William Hone to Alfred Hone [son], 7 March, 1829

[1780-1818] - [1818-1824] - [1825-1832] - [1832-1842] - Hone Correspondence

William Hone to Alfred Hone [son], 7 March, 1829. 1-TEI-

Newington Green
7 March 1829.
My dear Alfred

This accompanies 38 Prints which, in one way or other, I think will be useful to you. With about 20 of them I have been accustomed to recreate as favorites, but I yield them to you from a conviction that the knowledge you will derive from studying them will be beneficially applied. Take them to your own room and keep them there, and make that room your home, by rendering it the deposit of every thing you get connected with your Art, and doing every thing in it that may any way assist your progress. Put every thing in such places, and arrange all in such order, that you may know where to find any article at any moment. Begin to do this at once, with the little you have, and you will acquire the habit of doing it always, and you will find your memory strengthened, and your advancement in study will increase to your astonishment.

That you may have something of a Portfolio, I have arranged with Matilda that you shall be at liberty to look out and take to yourself as many Prints from her stock as she marks at £3_15_0; and I would recommend you to make a selection of thoroughly good subjects. Go for quality rather than quantity. You had better have a dozen of thought-breeding designs by great Masters, than a hundred pretty show-things that tend to nothing but display. Yet do not mistake me, (and yet I think I hardly need give you the caution, for your judgment on most occasions has afforded me a gratification that I have not expressed till now) there is gold sometimes in dirt: and in Masters of small note, & therefore in engravings of small price, there may be found powerful efforts; while, I am sure, you must have looked in vain for the merit which is sometimes accorded indiscriminantly to all that has been done by a man of great name. After all you must not look so much at what Artists have done as what Nature does. You have heard me say a thousand times that the greatest artists are those that are truest to Nature. Look at works of art — study Nature. However if I run on thus I shall get into a dissertation, instead of simply, being as I purposed, telling you that I shall be unspeakably happy in finding you soon settled in your room — at study & at work. Talk little about what you do, or intend to do, and you will do a great deal. I never knew one talking man among the artists whose works were worth [one word illegible]. Northcote2 is an Artist & one of the first talkers about art of the age — what has he done worth preserving? Since Haydon3 talked what has he done. After a man has attained to eminence, and secured independence, he may safely talk — not before. I say this, my boy, to warn you against the pribble prabble, and skimble skamble habits of the young men whom you will fall in with bye and bye — there is not a class of greater gossips, and tale bearers, and scandal-mongers, than your third & fourth rate artists. The spirits they should reserve for their pencils & chisels, they suffer to evaporate through their lips — the donkeys!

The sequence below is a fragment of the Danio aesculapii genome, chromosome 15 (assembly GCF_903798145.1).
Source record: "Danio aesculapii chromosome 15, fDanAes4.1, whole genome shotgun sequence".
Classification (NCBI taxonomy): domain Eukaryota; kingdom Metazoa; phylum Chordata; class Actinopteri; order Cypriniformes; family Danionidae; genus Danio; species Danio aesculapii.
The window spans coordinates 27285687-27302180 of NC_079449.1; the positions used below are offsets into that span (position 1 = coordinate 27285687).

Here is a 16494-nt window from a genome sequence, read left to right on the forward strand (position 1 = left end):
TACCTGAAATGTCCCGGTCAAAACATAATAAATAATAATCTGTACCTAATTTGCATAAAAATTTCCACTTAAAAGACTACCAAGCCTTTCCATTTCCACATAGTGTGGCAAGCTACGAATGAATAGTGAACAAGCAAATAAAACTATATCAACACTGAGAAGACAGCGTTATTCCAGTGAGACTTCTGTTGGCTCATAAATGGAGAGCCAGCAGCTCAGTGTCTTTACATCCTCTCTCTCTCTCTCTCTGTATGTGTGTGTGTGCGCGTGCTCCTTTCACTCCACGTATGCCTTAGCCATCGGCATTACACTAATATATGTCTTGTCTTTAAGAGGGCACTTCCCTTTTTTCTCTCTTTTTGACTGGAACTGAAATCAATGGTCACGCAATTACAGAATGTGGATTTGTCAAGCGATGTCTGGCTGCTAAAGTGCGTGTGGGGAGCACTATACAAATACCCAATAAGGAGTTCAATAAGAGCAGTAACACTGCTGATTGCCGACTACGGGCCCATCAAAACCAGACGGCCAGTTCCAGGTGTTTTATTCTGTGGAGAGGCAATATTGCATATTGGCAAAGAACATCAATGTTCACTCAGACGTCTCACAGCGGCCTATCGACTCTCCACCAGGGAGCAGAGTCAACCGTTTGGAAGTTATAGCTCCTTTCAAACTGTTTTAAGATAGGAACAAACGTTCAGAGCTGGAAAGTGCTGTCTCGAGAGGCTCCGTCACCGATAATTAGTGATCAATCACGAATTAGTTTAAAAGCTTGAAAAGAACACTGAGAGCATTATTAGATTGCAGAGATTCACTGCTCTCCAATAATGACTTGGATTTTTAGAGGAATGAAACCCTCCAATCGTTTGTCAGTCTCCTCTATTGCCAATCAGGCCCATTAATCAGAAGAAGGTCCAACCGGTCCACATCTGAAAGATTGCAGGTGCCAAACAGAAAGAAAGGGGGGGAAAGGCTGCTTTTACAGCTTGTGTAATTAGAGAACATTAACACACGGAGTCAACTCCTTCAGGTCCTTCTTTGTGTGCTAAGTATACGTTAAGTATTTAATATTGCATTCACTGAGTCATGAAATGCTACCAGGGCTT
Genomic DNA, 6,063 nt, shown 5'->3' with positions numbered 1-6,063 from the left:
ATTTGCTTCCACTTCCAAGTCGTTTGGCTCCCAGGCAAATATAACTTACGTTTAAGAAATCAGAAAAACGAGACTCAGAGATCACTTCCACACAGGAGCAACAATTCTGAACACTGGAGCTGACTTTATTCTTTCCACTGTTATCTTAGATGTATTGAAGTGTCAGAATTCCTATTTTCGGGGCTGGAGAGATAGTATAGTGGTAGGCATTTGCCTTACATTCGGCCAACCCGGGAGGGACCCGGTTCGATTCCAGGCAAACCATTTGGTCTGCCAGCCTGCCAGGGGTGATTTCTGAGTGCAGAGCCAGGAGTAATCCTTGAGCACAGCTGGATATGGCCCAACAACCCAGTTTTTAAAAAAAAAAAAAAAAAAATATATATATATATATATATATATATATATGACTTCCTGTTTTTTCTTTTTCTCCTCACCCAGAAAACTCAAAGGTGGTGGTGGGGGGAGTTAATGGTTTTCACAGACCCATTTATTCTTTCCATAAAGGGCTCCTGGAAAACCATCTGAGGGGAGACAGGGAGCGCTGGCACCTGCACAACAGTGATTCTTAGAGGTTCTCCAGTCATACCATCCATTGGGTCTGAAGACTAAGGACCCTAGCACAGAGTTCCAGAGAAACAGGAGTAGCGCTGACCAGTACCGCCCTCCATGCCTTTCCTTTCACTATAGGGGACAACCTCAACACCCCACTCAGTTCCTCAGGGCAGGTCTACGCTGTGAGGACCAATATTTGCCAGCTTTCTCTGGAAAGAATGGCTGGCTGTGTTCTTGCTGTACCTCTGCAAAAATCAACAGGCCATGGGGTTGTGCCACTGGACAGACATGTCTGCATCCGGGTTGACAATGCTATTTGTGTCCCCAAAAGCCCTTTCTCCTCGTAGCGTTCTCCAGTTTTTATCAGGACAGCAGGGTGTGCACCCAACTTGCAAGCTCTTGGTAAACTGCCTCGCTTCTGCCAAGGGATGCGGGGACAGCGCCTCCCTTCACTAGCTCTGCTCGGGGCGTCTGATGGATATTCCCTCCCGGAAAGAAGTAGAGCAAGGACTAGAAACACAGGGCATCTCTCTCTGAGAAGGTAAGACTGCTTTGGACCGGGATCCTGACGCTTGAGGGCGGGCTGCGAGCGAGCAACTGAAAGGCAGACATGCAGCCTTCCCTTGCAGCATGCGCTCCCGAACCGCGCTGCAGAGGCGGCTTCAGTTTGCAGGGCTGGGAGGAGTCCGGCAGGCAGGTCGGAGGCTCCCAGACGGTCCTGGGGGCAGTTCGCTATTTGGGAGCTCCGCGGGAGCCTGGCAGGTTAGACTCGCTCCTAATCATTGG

You know well, my dear Alfred, how little I can aid you; & but I have sometimes thought that you may have imagined me indifferent to your wants, because I have not done a little that may have seemed to you to be in my power. Notwithstanding all that has happened to the family,4 it is true that it is still in my power to get into debt — but I want the will, or rather I am fortifying myself into the resolution of not incurring debt to the extent of a single shilling. The misery of debt is the greatest misery I ever experiencednever while I live will I, if possible, owe a shilling to a human being. But be assured, my dear boy, that I am not unmindful of your colt-like appearance — you shall have a good coat before I get breeches for myself, & your mother denounces my best pair as being neither mendable nor vendible

Your most affectionate father
W Hone

I also send you Hogarth's Analysis of Beauty. Get everything you have at Mr. Behnes's to Russell Court.5

Mr. Alfred Hone
29 Russell Court

Hone Collection, Adelphi University, Series 1A, Bx 1, f. 3.[return]
The artist and writer James Northcote (1746-1831). [return]
Benjamin Robert Haydon (1786-1846). [return]
The reference here is likely to the combined disasters of the 1826 bankruptcy, the unexpected death in 1827 of the younger William Hone, and Alfred's near-fatal accident (also in 1827). At this point in 1829, Hone was just beginning to extricate himself from the crippling financial obligations that, since April of 1826, had left him living with his family within the Rules of Kings Bench prison. [return]
William Behnes. As the contents of the letter suggest, Alfred Hone was — at the age of 19 — just setting himself up as an independent artist. Apparently, during the Hone family's distresses, he had stored some things with Behnes, a family friend, fellow artist, and mentor. [return]
William Hone. Date: 2014-12-02